(en) FCC crackdown on 'Pirates' (Miami Herald)

Aaron (aaron@burn.ucsd.edu)
Tue, 30 Dec 1997 01:56:24 -0500

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Miami Herald, Monday, December 29, 1997

Pirate radio stations make the feds' hit list

Photo Caption: OUT OF BUSINESS: Motorcycle enthusiast Doug Brewer ran a pirate radio station from his garage until the feds raided his studio.

TAMPA -- Hey, welcome back. It's another Florida morning and you're not listening to the super-hit sounds of pirate radio, at least not on 102.1 FM in Tampa or 105.5 FM in Miami or 106.5 FM in West Palm Beach. Ambushed by an armada of pirate stations, federal authorities are pulling the plug all over the state. And the free-spirit broadcasters are turning up the volume of their displeasure. ``It's all wrong,'' said Doug Brewer of Tampa, whose home studio was raided last month. ``They came in here with deadly force. They brought more cops here than they did to O.J.'s house.'' The feds busted two other Tampa stations the same day. A month earlier, they sank pirate stations near Miami International Airport and Palm Beach International Airport, though dozens of pirate stations still ebb and flow in South Florida. The Federal Communications Commission said the low-power, unlicensed stations interfere with licensed broadcasts and endanger in-flight communications. ``There is an increased problem for public and aircraft safety because of unlicensed FM operations,'' said Richard Lee, acting chief of the FCC's compliance and information bureau. ``We will move as swiftly as possible to prevent the proliferation of unlicensed broadcast operations.''

Pirate stations on the rise

Broadcasting experts say pirate stations are proliferating around the country as the cost of low-power transmitters drops (to as little as $1,000) and the cost of high-power broadcast licenses rises (to as much as $100,000). Also known as micro-broadcasters, pirates are nearly always hobbyists, enthusiasts of unusual music or advocates of fringe political groups. They rarely are in it for the money. Typically, they broadcast at 100 watts of power or less -- enough to be heard maybe 20 miles from their transmitter. The most powerful licensed stations broadcast at 50,000 watts and can sometimes be heard across the country. Typically, the pirates also maintain a low profile. Why look for trouble? Brewer is not typical, and he certainly does not keep a low profile. A motorcycle enthusiast who works as a disc jockey at a biker club, the longhaired, burly Brewer publicized his station as ``Tampa's Party Pirate.'' He was broadcasting nearly 24 hours a day from a studio in his garage and even from a mobile van. He assembled a regular rotation of DJs. He handed out bumper stickers that said, ``Pirate Radio 102.1 FM. The Real Rock 'n' Roll Alternative.'' He accepted advertising, though he claimed to be losing money anyway.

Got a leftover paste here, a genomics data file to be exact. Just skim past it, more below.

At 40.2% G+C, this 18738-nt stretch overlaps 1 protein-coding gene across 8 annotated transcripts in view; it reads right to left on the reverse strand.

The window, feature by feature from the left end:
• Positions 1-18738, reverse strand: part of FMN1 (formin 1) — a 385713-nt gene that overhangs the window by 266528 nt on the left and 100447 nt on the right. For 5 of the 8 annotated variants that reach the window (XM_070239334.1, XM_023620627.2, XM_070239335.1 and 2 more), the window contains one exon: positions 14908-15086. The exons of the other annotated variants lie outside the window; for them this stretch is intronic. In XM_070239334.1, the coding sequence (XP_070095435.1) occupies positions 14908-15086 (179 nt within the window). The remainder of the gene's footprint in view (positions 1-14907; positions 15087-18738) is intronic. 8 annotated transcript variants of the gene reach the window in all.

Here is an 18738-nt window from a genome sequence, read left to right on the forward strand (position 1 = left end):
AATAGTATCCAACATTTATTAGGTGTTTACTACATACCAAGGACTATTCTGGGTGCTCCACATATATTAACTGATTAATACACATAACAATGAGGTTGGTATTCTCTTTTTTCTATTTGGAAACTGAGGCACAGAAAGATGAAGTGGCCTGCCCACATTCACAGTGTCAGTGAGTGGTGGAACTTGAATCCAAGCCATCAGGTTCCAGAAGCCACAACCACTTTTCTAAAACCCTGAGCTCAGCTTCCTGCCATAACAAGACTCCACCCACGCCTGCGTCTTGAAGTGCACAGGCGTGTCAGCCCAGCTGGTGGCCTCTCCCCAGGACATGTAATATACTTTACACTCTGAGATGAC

Defying the FCC

He shrugged away warnings by the FCC and publicly challenged the agency, eventually ending up on the front page of The Wall Street Journal. ``License? We don't need no stinking license,'' he told the paper. Oh yes you do, said the agency. ``Sooner or later, I'll nail him,'' a local FCC official said. It was sooner rather than later. Within a month, a task force of heavily armed federal officers raided Brewer's house and studio. They carted away so much equipment that the inventory filled 20 written pages. Though another pirate broadcaster was charged with criminal offenses that day, Brewer was hit only with civil charges punishable by forfeiture of his equipment. A week later, more than 100 people protested outside the local office of the FCC, which they called the ``Federal Censorship Commission'' and ``Nazis.''

`A real vengeance'

``It was a surprise attack,'' Brewer said of the raid. ``They came in with a real vengeance. If I was a drug dealer or a murderer, that would be a different story. ``All I had was a radio transmitter. I wasn't hurting anybody.'' Not true, said the FCC and the U.S. attorney. Pirate stations are a growing problem, they said. In addition to the stations raided in Tampa, Miami and West Palm Beach, others have popped up in North Dade, Fort Lauderdale, Boca Raton, Fort Pierce and other areas. Police agencies around the nation have complained about interference in their communications systems. Overseas, London's Heathrow Airport was closed briefly in September because someone was broadcasting hard rock on an air traffic control frequency. ``Interference is the name of the game,'' FCC spokesman David Fiske said. ``We're not saying that every micro-broadcaster is going to bring down a 747, but this is still a very serious issue.''

Motives questioned

Pirates suspect that the real issue is more commercial in nature. Licensed broadcasters have complained about the competition, the pirates said, and the FCC is responding to the industry. ``I know I made them mad,'' Brewer said. ``There isn't a licensed broadcaster in this town who's ever appeared on the front page of The Wall Street Journal.'' Now, he's moving into Internet broadcasting, distributing his material over the World Wide Web for use by other pirates. And he's anticipating a few more battles with the FCC. ``All I did was good work, and they made an example out of me,'' he said. ``I'm going to be a miserable thorn in their butts for the rest of their lives. ``I may have embarrassed them a small amount, but the FCC has been embarrassed by Howard Stern a lot more than they've been embarrassed by me.''

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